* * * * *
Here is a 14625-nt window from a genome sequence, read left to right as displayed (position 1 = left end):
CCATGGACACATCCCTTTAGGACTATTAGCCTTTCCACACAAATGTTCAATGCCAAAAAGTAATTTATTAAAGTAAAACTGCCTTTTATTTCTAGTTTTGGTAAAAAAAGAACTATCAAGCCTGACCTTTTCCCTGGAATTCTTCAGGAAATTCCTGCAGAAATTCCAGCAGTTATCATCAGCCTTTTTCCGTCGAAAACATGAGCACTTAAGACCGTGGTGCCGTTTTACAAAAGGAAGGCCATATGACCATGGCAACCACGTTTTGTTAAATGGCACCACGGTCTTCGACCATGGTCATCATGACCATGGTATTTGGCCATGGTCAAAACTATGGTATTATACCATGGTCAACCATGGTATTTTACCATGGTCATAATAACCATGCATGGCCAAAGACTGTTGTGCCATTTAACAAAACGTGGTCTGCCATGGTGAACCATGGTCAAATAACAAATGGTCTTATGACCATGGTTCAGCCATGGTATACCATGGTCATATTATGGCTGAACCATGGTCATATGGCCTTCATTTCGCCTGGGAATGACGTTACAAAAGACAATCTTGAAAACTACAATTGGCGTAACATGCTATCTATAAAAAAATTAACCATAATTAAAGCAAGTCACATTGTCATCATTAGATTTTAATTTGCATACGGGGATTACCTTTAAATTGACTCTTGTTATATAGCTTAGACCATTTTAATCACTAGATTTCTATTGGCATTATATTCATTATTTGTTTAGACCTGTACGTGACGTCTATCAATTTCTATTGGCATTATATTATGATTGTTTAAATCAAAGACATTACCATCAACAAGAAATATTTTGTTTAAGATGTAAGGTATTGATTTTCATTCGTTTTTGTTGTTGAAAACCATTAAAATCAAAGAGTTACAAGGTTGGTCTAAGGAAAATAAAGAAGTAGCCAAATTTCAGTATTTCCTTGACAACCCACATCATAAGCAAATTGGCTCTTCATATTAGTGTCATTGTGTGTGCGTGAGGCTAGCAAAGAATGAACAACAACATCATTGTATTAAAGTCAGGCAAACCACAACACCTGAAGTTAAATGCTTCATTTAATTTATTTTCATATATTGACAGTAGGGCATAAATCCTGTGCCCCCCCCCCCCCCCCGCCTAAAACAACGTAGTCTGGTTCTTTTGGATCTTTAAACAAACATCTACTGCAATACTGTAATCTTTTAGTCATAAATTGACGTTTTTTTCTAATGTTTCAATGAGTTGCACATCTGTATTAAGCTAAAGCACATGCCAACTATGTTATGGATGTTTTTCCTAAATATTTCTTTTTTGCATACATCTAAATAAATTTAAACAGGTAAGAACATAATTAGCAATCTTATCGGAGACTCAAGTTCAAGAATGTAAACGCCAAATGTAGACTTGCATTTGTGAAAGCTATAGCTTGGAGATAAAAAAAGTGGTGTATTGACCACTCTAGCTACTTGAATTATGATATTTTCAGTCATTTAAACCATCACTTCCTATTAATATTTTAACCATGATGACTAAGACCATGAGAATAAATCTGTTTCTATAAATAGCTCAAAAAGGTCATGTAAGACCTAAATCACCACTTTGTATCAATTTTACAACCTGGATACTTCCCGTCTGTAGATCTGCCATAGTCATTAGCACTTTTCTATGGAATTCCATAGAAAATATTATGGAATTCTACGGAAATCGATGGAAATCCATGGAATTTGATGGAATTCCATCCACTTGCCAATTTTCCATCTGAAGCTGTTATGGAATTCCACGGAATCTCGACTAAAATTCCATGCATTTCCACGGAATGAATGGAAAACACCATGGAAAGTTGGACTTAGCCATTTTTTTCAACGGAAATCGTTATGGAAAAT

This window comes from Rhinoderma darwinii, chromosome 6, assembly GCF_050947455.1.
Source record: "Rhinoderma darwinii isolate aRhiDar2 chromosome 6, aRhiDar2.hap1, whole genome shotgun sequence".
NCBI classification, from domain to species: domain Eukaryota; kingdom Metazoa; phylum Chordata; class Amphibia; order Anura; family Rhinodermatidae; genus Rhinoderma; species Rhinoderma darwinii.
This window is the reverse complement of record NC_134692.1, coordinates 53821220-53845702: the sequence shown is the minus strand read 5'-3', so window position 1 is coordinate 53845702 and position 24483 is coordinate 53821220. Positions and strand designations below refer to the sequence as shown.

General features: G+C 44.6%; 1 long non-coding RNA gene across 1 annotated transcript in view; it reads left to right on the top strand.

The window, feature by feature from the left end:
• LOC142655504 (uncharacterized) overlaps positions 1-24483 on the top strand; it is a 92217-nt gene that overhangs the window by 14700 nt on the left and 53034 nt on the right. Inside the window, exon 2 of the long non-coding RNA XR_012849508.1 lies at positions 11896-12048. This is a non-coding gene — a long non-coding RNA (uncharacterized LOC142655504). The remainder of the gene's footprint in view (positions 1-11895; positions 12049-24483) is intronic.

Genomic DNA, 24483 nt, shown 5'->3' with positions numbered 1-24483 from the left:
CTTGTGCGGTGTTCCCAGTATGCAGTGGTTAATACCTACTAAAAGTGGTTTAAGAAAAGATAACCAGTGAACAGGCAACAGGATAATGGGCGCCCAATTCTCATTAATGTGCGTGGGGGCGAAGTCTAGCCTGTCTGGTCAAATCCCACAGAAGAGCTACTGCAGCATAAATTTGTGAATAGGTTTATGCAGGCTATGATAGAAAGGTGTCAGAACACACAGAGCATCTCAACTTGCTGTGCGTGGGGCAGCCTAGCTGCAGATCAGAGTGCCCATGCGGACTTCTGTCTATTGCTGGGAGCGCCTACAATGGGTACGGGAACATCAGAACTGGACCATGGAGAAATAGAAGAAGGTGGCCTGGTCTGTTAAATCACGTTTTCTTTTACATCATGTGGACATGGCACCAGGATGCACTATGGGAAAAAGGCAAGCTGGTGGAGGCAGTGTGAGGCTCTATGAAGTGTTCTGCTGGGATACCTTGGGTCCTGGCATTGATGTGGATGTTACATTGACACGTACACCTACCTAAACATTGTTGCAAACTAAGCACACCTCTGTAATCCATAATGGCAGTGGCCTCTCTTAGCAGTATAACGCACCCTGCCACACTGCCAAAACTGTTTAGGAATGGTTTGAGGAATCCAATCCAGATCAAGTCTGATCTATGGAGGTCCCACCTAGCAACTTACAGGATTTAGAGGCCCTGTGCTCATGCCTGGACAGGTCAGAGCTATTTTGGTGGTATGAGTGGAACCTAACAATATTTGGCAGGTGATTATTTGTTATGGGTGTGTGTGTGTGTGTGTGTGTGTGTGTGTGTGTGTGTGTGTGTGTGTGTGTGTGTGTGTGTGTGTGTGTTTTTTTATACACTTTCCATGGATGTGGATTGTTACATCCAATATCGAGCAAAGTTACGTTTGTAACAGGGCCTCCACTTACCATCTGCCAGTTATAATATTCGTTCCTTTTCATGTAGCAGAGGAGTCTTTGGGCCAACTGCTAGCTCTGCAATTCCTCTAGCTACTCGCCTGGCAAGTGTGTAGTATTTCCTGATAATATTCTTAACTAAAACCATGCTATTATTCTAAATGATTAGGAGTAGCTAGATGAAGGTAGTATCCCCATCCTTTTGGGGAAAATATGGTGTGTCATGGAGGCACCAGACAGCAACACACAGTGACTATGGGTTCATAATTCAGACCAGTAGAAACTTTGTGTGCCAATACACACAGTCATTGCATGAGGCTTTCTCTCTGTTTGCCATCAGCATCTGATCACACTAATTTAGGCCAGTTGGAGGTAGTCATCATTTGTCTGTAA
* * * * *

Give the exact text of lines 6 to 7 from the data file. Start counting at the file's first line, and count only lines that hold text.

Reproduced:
This window is the reverse complement of record NC_134692.1, coordinates 53821220-53845702: the sequence shown is the minus strand read 5'-3', so window position 1 is coordinate 53845702 and position 24483 is coordinate 53821220. Positions and strand designations below refer to the sequence as shown.

General features: G+C 44.6%; 1 long non-coding RNA gene across 1 annotated transcript in view; it reads left to right on the top strand.